Junior army officers and the commander of the palace guard of President Sukarno accused senior Indonesian military brass of planning a CIA-backed coup against President Sukarno and killed six senior generals on October 1, 1965. General Muhammad Suharto and other senior military officers attacked the junior officers on the same day and accused the Communist Party of Indonesia (PKI) of planning the killing of the six generals.[226] The army launched a propaganda campaign based on lies and riled up civilian mobs to attack those believed to be PKI supporters and other political opponents. Indonesian government forces with collaboration of some civilians perpetrated mass killings over many months. The CIA acknowledged that "in terms of the number of people killed, the anti-PKI massacres in Indonesia rank as one of the worst mass murders of the 20th Century."[227] Estimates of the number of civilians killed range from a half million to a million[228][229][230] but more recent estimates put the figure at two to three million.[231][232] US Ambassador Marshall Green encouraged the military leaders to act forcefully against the political opponents.[227] In 2017, declassified documents from the U.S. Embassy in Jakarta have confirmed that the US had knowledge of, facilitated and encouraged mass killings for its own geopolitical interests.[233][234][235][236] US diplomats admitted to journalist Kathy Kadane in 1990 that they had provided the Indonesian army with thousands of names of alleged PKI supporters and other alleged leftists, and that the U.S. officials then checked off from their lists those who had been murdered.[237][238] President Sukarno's base of support was largely annihilated, imprisoned and the remainder terrified, and thus he was forced out of power in 1967, replaced by an authoritarian military regime led by General Suharto.[239][240] Some scholars are now referring to the mass killings as a genocide.[241][242][243]

1967–1975: Cambodia

Prince Norodom Sihanouk, head of a political movement known as Sangkum that was first ushered to power by the 1955 parliamentary election, had for years kept Cambodia out of the conflicts in Vietnam and Laos by being friendly with China and North Vietnam and had integrated left wing parties into mainstream politics. However, in 1967 an uprising leftist occurred and year later the Khmer Rouge began an insurgency against the prince.[244] In 1968 the Viet Cong conducted the failed Tet Offensive. This convinced Sihanouk that the North was going to lose the war so he gravitated toward the US. It has been dubiously suggested that he allowed the US covert bombing of Cambodia in 1969.[245] Despite that Sihanouk still had some relations with the Eastern Bloc and the US wanted more power to bomb the country in order to combat the Viet Cong.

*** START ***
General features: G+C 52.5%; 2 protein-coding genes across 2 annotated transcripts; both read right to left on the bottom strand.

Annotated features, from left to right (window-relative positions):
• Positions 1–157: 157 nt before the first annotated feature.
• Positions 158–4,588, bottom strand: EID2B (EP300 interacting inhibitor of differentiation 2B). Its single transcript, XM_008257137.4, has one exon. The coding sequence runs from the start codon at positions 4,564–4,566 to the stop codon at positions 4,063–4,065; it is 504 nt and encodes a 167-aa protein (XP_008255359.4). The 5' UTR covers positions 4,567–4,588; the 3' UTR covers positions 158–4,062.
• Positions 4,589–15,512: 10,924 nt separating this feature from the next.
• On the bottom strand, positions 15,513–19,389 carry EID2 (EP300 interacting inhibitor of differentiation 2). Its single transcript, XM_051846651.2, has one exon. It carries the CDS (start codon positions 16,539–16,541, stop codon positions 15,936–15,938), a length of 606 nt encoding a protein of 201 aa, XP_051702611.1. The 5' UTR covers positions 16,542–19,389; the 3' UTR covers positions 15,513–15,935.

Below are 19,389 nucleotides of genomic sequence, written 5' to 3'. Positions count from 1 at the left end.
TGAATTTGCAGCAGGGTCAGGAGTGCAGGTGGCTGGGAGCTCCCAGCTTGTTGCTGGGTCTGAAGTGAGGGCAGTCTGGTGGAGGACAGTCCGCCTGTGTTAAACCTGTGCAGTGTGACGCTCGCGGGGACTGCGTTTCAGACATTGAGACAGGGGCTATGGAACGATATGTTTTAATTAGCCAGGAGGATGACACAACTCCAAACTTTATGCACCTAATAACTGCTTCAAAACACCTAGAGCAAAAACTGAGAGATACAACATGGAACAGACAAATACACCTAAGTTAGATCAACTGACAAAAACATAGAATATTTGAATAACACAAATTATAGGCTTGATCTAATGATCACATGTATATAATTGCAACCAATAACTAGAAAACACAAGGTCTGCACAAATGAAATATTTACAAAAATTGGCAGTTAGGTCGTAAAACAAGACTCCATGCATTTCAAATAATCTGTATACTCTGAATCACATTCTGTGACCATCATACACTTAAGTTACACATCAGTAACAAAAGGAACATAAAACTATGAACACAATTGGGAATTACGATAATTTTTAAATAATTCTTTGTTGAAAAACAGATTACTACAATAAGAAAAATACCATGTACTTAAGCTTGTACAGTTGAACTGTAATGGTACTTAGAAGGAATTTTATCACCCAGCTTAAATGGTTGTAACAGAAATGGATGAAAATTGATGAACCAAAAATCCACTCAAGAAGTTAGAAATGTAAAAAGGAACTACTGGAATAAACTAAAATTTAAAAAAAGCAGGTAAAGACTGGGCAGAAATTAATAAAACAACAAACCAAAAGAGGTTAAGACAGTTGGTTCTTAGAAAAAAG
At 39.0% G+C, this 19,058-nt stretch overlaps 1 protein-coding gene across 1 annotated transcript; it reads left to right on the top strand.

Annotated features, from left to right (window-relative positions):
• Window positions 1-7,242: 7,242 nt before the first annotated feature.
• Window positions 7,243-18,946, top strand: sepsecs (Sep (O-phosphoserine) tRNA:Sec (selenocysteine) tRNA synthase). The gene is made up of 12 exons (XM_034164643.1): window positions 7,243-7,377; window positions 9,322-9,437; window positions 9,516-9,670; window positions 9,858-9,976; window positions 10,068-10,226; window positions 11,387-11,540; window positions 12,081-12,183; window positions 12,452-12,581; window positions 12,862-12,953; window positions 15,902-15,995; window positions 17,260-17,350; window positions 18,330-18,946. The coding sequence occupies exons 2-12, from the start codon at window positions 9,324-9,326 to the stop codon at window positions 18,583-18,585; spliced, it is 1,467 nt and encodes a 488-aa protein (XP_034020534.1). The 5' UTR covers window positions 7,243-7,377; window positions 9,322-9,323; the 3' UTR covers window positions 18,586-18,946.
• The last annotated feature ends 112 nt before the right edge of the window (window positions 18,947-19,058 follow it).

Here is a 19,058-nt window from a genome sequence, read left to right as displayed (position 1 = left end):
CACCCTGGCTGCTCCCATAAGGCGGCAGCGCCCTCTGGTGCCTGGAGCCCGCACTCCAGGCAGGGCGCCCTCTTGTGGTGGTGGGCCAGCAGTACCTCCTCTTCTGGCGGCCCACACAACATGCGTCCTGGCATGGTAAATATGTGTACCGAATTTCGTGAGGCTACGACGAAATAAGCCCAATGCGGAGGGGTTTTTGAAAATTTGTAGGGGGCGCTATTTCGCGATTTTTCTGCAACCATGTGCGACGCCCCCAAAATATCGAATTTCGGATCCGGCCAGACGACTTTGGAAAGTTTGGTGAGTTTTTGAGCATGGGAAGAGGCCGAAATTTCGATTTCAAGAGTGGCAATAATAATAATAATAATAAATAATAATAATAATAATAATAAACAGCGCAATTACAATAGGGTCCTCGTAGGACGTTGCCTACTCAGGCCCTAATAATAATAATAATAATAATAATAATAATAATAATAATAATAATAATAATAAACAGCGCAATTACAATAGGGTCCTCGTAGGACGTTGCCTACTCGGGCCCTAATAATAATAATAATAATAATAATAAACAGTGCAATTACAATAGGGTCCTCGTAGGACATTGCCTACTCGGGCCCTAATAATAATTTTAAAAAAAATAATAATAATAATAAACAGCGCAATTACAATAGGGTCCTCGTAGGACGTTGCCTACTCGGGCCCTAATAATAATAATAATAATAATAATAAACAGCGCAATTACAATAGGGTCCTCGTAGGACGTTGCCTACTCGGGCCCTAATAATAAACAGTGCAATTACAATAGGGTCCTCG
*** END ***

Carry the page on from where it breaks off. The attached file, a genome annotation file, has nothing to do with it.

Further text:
In March 1970 Prince Norodom Sihanouk was overthrown by the right wing politician General Lon Nol. The overthrow followed Cambodia's constitutional process and most accounts emphasize the primacy of Cambodian actors in Sihanouk's removal. Historians are divided about the extent of U.S. involvement in or foreknowledge of the ouster, but an emerging consensus posits some culpability on the part of U.S. military intelligence.[246] There is evidence that "as early as late 1968" Lon Nol floated the idea of a coup to U.S. military intelligence to obtain U.S. consent and military support for action against Prince Sihanouk and his government.[247] The coup succeeded in installing Lon Nol in power but further destabilized the country and ushered in the years of civil war between the right wing government in Phnom Penh backed by the United States and communist forces backed by the Viet Cong.[248][page needed]